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Accessibility and Disability

Sign language discussion

There is a lively discusion on the Shambhala Network “Sign language discussion” which has already 24 posts about using sign langauge at dharma talks. I you can take at look at it at http://shambhalanetwork.org/groups/accessibility-and-disability/forum/topic/sign-language-discussion/?topic_page=1&num=15 If you can’t access the Network you could post here. The original post is: For users and interpreters of sign language […]

There is a lively discusion on the Shambhala Network “Sign language discussion” which has already 24 posts about using sign langauge at dharma talks.

I you can take at look at it at http://shambhalanetwork.org/groups/accessibility-and-disability/forum/topic/sign-language-discussion/?topic_page=1&num=15
If you can’t access the Network you could post here.

The original post is:
For users and interpreters of sign language in Shambhala.

“A sangha member who has since passed away could do some simple translation. He brought a hearing impaired friend of his to a talk by H.H. the 16th Karmapa, and provided simultaneous interpretation for his friend during the talk. At the end of the talk H.H. Karmapa asked to meet with the interpreter – he was very intrigued by the powerful ‘mudras’ my friend was using.”
From Dan Peterson

I know a number of Shambhala centers use, or have used, sign language interpreters at various times. So it seems it might be useful to find out who in the community is skilled at sign language interpreting and who uses sign language

This would help centers know who to contact when the need comes up, or if centers wanted to offer Open Houses periodically with a sign language interpreter present.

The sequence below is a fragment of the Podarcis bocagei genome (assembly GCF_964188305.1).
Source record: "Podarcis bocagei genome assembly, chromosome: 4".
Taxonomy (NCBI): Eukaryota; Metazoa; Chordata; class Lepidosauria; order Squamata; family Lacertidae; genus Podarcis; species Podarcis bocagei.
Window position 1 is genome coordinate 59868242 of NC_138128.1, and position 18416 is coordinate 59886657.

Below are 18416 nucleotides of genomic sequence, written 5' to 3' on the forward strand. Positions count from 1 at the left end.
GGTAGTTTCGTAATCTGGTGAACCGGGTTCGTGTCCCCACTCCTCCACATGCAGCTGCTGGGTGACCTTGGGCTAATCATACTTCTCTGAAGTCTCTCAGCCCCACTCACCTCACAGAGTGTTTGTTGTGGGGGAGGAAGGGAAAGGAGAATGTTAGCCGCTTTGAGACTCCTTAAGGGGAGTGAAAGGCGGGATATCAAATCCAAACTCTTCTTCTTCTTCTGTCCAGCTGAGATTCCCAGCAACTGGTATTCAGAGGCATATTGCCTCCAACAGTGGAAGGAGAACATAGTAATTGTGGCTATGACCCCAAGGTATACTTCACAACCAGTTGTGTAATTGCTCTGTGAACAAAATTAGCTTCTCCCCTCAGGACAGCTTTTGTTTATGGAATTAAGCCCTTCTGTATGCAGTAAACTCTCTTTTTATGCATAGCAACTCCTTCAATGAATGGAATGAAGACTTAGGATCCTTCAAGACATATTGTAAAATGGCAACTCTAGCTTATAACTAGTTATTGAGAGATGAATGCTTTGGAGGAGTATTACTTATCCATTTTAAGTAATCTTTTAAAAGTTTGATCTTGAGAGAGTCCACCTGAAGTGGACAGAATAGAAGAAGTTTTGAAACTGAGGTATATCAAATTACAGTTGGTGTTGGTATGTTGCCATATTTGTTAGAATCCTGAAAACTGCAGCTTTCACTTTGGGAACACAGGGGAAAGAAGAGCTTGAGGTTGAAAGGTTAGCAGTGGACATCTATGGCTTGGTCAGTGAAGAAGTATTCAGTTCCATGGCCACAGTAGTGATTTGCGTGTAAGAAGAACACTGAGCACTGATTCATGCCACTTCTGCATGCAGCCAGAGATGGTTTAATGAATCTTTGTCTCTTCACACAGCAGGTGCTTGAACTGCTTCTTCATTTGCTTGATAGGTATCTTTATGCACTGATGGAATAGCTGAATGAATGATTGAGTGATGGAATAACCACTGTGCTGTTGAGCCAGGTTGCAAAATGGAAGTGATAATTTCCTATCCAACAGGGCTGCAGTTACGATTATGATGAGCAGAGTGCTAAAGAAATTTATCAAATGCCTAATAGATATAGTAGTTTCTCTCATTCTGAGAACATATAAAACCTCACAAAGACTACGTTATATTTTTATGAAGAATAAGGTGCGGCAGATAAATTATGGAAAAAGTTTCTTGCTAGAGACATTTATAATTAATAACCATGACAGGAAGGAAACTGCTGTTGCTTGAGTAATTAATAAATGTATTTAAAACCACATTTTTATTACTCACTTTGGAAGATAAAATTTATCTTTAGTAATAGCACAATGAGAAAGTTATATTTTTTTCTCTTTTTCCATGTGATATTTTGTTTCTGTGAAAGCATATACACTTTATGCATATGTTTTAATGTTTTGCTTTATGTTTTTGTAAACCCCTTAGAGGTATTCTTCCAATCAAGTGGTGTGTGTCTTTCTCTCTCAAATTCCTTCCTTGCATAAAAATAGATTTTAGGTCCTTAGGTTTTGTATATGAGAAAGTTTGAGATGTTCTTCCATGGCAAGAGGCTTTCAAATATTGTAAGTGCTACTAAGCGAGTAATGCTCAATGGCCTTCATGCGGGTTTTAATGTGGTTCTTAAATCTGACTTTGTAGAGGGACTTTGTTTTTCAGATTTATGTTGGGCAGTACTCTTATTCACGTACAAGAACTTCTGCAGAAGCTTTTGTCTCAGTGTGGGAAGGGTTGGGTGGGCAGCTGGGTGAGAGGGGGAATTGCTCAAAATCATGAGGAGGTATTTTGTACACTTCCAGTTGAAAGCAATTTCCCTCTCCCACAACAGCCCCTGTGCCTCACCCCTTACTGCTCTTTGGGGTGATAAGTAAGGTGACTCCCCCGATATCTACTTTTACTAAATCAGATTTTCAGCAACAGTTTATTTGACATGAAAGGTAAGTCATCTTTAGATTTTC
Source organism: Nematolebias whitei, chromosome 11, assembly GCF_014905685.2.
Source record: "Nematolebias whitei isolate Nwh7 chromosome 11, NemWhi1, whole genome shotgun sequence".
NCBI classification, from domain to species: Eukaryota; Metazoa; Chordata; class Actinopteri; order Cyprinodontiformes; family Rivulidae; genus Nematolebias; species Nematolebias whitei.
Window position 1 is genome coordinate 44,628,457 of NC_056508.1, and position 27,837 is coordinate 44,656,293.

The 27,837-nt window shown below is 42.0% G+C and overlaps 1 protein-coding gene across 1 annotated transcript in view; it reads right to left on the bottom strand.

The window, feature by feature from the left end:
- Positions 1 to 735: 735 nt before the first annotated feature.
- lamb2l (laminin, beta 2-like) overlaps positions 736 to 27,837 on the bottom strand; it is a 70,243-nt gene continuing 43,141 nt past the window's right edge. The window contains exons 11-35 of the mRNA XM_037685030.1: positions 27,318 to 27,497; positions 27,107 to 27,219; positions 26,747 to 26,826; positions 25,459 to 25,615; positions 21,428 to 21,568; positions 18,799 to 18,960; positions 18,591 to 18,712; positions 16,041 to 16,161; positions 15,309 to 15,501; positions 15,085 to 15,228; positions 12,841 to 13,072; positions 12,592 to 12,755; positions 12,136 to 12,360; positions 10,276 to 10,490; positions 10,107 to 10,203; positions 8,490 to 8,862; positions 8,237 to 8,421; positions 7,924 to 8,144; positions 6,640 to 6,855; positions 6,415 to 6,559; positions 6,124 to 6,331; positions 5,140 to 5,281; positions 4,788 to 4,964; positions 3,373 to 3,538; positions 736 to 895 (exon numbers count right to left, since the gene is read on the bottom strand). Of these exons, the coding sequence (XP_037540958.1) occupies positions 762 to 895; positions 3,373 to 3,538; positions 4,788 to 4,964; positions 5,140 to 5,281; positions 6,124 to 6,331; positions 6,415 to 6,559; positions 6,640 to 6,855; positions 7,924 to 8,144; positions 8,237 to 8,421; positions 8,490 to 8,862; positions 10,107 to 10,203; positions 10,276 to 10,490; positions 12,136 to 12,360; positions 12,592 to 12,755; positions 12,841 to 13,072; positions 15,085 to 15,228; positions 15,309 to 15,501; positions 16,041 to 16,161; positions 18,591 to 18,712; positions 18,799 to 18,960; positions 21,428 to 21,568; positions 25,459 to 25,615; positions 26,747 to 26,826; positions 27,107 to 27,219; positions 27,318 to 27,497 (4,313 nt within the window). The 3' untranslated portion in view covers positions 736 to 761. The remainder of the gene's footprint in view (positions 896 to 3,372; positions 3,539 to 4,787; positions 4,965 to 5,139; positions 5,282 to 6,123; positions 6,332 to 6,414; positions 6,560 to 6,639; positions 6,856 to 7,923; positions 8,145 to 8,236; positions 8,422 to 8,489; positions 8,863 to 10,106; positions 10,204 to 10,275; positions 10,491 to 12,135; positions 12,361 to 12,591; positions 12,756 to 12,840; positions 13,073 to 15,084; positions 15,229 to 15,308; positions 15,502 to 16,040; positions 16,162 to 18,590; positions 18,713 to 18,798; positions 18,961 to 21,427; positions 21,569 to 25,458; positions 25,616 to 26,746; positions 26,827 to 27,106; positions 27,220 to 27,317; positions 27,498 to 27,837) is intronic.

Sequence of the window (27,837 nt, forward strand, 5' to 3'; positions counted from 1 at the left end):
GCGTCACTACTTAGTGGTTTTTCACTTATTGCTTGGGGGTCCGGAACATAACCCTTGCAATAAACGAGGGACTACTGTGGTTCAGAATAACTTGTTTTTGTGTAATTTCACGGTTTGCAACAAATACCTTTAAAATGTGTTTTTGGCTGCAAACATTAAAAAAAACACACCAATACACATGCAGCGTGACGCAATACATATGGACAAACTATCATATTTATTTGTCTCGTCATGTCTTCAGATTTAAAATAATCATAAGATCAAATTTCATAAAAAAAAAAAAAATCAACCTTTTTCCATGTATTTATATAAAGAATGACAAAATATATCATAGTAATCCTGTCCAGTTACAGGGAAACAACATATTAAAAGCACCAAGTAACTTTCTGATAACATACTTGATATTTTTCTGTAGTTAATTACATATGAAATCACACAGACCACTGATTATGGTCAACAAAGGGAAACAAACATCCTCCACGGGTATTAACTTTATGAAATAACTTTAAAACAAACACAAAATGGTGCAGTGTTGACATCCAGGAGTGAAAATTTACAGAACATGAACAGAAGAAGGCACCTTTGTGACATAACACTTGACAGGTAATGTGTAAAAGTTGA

It will also be a forum for both sign language users and interpreters to discuss a whole range of related issues. Including things like:

Are there already any agreed upon signs for common Dharma terms? Spelling them out is slow and the interpretation gets too far behind the speech. That is something we could look into. I hear there are many signs that have been developed in the Christian community. Some of the signs might be adaptable to Buddhists terms.

It seems there are quite a few possibilities for doing Video Remote Interpreting (VRI), so that is something we can look into too.
.
Hamish Maclaren
Chair Accessibility and Disability Working Group

The Shambhala Accessibility and Disability web page. http://www.shambhala.org/community/da.php
Shambhala Network http://shambhalanetwork.org/groups/accessibility-and-disability/home/)

In the documents section of this Shambhala Network Accessibility & Disability group:
“Meditation Instruction for the Deaf-Blind” is an interesting report of the Seattle Shambhala Centers successful experience of using sign language interpreters.




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